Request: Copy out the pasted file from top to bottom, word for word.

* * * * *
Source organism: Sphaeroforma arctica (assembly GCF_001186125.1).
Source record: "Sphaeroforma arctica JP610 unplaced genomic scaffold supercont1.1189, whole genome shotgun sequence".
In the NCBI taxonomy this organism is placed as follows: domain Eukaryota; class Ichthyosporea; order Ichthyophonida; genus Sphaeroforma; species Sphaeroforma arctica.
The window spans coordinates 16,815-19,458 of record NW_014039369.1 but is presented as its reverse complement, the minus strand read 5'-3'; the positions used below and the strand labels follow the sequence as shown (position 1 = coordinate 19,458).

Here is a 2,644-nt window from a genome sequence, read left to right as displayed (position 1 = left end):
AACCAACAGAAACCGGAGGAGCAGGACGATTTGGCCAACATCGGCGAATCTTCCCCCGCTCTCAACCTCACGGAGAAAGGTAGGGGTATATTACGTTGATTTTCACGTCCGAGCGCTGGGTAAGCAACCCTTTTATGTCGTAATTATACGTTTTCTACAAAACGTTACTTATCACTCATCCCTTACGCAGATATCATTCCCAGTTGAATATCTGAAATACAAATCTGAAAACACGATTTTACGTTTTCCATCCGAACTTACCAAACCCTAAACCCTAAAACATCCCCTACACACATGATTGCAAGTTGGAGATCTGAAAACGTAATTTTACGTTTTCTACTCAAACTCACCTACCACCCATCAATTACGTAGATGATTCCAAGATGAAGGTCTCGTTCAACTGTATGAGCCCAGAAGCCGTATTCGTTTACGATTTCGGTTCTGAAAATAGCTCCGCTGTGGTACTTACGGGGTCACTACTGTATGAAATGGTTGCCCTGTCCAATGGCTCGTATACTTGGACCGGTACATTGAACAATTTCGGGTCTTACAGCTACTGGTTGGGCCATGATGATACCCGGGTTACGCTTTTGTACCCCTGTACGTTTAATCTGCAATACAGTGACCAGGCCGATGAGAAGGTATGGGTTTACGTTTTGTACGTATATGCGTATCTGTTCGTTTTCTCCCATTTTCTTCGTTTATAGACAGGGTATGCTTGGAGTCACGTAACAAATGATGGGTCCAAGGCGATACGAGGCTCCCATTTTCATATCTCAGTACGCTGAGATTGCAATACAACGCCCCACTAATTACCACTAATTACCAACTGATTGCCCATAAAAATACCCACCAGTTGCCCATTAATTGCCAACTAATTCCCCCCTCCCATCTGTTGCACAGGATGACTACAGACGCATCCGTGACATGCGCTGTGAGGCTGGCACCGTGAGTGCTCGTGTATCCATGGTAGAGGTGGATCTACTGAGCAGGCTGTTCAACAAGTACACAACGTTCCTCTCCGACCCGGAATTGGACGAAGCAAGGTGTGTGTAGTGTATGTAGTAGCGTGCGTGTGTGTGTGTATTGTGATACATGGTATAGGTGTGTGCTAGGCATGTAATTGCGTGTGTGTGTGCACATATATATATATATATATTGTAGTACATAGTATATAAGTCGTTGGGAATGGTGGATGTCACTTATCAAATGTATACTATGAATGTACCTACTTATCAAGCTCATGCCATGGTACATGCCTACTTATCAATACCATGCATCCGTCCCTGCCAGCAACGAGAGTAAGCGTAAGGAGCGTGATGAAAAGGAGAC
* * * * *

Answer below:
Source organism: Sphaeroforma arctica (assembly GCF_001186125.1).
Source record: "Sphaeroforma arctica JP610 unplaced genomic scaffold supercont1.1189, whole genome shotgun sequence".
In the NCBI taxonomy this organism is placed as follows: domain Eukaryota; class Ichthyosporea; order Ichthyophonida; genus Sphaeroforma; species Sphaeroforma arctica.
The window spans coordinates 16,815-19,458 of record NW_014039369.1 but is presented as its reverse complement, the minus strand read 5'-3'; the positions used below and the strand labels follow the sequence as shown (position 1 = coordinate 19,458).

Here is a 2,644-nt window from a genome sequence, read left to right as displayed (position 1 = left end):
AACCAACAGAAACCGGAGGAGCAGGACGATTTGGCCAACATCGGCGAATCTTCCCCCGCTCTCAACCTCACGGAGAAAGGTAGGGGTATATTACGTTGATTTTCACGTCCGAGCGCTGGGTAAGCAACCCTTTTATGTCGTAATTATACGTTTTCTACAAAACGTTACTTATCACTCATCCCTTACGCAGATATCATTCCCAGTTGAATATCTGAAATACAAATCTGAAAACACGATTTTACGTTTTCCATCCGAACTTACCAAACCCTAAACCCTAAAACATCCCCTACACACATGATTGCAAGTTGGAGATCTGAAAACGTAATTTTACGTTTTCTACTCAAACTCACCTACCACCCATCAATTACGTAGATGATTCCAAGATGAAGGTCTCGTTCAACTGTATGAGCCCAGAAGCCGTATTCGTTTACGATTTCGGTTCTGAAAATAGCTCCGCTGTGGTACTTACGGGGTCACTACTGTATGAAATGGTTGCCCTGTCCAATGGCTCGTATACTTGGACCGGTACATTGAACAATTTCGGGTCTTACAGCTACTGGTTGGGCCATGATGATACCCGGGTTACGCTTTTGTACCCCTGTACGTTTAATCTGCAATACAGTGACCAGGCCGATGAGAAGGTATGGGTTTACGTTTTGTACGTATATGCGTATCTGTTCGTTTTCTCCCATTTTCTTCGTTTATAGACAGGGTATGCTTGGAGTCACGTAACAAATGATGGGTCCAAGGCGATACGAGGCTCCCATTTTCATATCTCAGTACGCTGAGATTGCAATACAACGCCCCACTAATTACCACTAATTACCAACTGATTGCCCATAAAAATACCCACCAGTTGCCCATTAATTGCCAACTAATTCCCCCCTCCCATCTGTTGCACAGGATGACTACAGACGCATCCGTGACATGCGCTGTGAGGCTGGCACCGTGAGTGCTCGTGTATCCATGGTAGAGGTGGATCTACTGAGCAGGCTGTTCAACAAGTACACAACGTTCCTCTCCGACCCGGAATTGGACGAAGCAAGGTGTGTGTAGTGTATGTAGTAGCGTGCGTGTGTGTGTGTATTGTGATACATGGTATAGGTGTGTGCTAGGCATGTAATTGCGTGTGTGTGTGCACATATATATATATATATATTGTAGTACATAGTATATAAGTCGTTGGGAATGGTGGATGTCACTTATCAAATGTATACTATGAATGTACCTACTTATCAAGCTCATGCCATGGTACATGCCTACTTATCAATACCATGCATCCGTCCCTGCCAGCAACGAGAGTAAGCGTAAGGAGCGTGATGAAAAGGAGAC